Law Offices of Barbara-Ann Williams, PC
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I-601A Waivers. In January, President Obama announced a change in the law that assists potentially thousands of individuals required to leave the US in order to obtain a green card due to illegal entry violations and unlawful presence. Individuals subject to the unlawful presence bar may submit an I-601A waiver in advance of departing the US to process for an immigrant visa and obtain a provisional waiver approval.  

The provisional waiver has the effect of shaving off months of waiting outside the US for a decision on the waiver application. Under the new law, a decision will be issued prior to any intended departure. Applicants can then go to the required immigrant visa interview with the waiver approval in hand. 

If you believe you or a loved one may be eligible for an I-601A waiver or may benefit from the new rule, contact our office. The Law Offices of Barbara-Ann Williams, PC has successfully filed hundreds of waiver applications as well as successfully appealed applications prepared by other law offices or notarios that were denied.


Married same sex couples can now apply for lawful permanent residency. With the death of the Defense of Marriage Act, the Board of Immigration Appeals in its recent decision Matter of Zeleniak, 26 I&N Dec. 158 (BIA 2013) held that the Defense of Marriage Act (DOMA) is no longer an impediment to the recognition of lawful same-sex marriages and spouses under the Immigration and Nationality Act if the marriage is valid under the laws of the State where it was celebrated.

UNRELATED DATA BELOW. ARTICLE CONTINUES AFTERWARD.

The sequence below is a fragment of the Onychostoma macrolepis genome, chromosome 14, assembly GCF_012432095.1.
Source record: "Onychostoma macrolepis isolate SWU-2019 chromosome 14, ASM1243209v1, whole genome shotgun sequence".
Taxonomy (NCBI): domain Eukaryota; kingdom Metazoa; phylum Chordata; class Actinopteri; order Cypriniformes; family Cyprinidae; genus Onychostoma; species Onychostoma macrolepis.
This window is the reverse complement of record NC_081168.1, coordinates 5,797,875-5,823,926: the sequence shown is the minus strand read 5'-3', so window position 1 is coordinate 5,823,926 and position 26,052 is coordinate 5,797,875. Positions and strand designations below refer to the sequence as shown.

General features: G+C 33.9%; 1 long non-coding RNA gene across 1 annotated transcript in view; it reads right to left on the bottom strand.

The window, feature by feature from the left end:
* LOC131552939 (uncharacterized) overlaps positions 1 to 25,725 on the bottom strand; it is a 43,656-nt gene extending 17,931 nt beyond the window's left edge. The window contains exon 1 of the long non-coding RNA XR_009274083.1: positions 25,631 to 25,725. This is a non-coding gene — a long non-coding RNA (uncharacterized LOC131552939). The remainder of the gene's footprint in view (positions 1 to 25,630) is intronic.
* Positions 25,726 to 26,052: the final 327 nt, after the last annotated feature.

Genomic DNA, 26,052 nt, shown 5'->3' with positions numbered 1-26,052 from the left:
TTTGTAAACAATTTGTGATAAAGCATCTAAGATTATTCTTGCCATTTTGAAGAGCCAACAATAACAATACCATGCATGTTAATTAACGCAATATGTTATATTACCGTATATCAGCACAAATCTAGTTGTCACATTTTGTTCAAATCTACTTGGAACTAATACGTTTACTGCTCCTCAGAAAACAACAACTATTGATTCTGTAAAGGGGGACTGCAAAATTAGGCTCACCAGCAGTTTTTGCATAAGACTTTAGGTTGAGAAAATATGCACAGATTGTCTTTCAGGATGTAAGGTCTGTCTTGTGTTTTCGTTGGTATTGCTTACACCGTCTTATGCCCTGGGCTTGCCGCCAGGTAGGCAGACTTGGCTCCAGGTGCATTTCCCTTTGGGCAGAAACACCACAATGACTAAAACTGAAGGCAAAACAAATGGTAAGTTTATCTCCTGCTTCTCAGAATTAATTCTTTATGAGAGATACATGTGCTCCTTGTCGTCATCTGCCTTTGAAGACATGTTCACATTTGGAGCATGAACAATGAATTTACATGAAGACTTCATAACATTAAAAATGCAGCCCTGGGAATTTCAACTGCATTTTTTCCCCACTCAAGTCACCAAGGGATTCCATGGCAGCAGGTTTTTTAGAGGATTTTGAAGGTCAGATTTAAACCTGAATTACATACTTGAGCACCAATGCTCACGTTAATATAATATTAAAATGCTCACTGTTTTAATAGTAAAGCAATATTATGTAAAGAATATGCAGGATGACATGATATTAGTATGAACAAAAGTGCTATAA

This landmark decision now allows US citizens in same-sex marriages to petition and sponsor their lawfully wed spouses removing the fear of separation of many Americans from their loved ones. The marriage must be recognized in the state where the marriage takes place and beneficiaries must still establish their eligibility for Lawful Permanent Residency in order for the applications to be granted. 


Deferred action is still available for individuals who entered the US as children, are currently between the ages of 15 to 30 years old, have continuously resided in the US since June 15, 2007 to the present, were present in the US on June 15, 2012 and are currently in school, graduated or received a GED or were honorably discharged from the US Armed Forces or US Coast Guard. 

Certain aliens with significant misdemeanors (including a DUI) and other criminal history may not qualify. Persons currently in removal proceedings or who have a final order of removal may be eligible under the new law and have their removal order temporarily set aside. Deferred Action protects those in unauthorized status, here without status or papers for a minimum period of 2 years. DACA is not a permanent fix but a remedial measure instituted by the Obama administration. Applicants may also request a work permit. For more information or to apply for deferred action and a work permit, contact us toll free at 800-417-9250. Habla Espanol.


Are you a victim of crime? Congress enacted the Victims of Trafficking and Violence Protection Act of 2000 creating two new nonimmigrant visas for noncitizen victims of crimes, the T-visa and the U-visa. Both visas are designed to provide immigration status to noncitizens that are assisting or are willing to assist authorities investigating crimes. Thousands of immigrants formerly without legal status have taken advantage of this wide reaching law and are now hold U visas and have work permits with an aim to obtain lawful permanent residency. If you or someone you know was a victim of a crime while in the US, including domestic violence, contact our office today to see if we can help you obtain lawful immigration status. Your information is kept strictly confidential.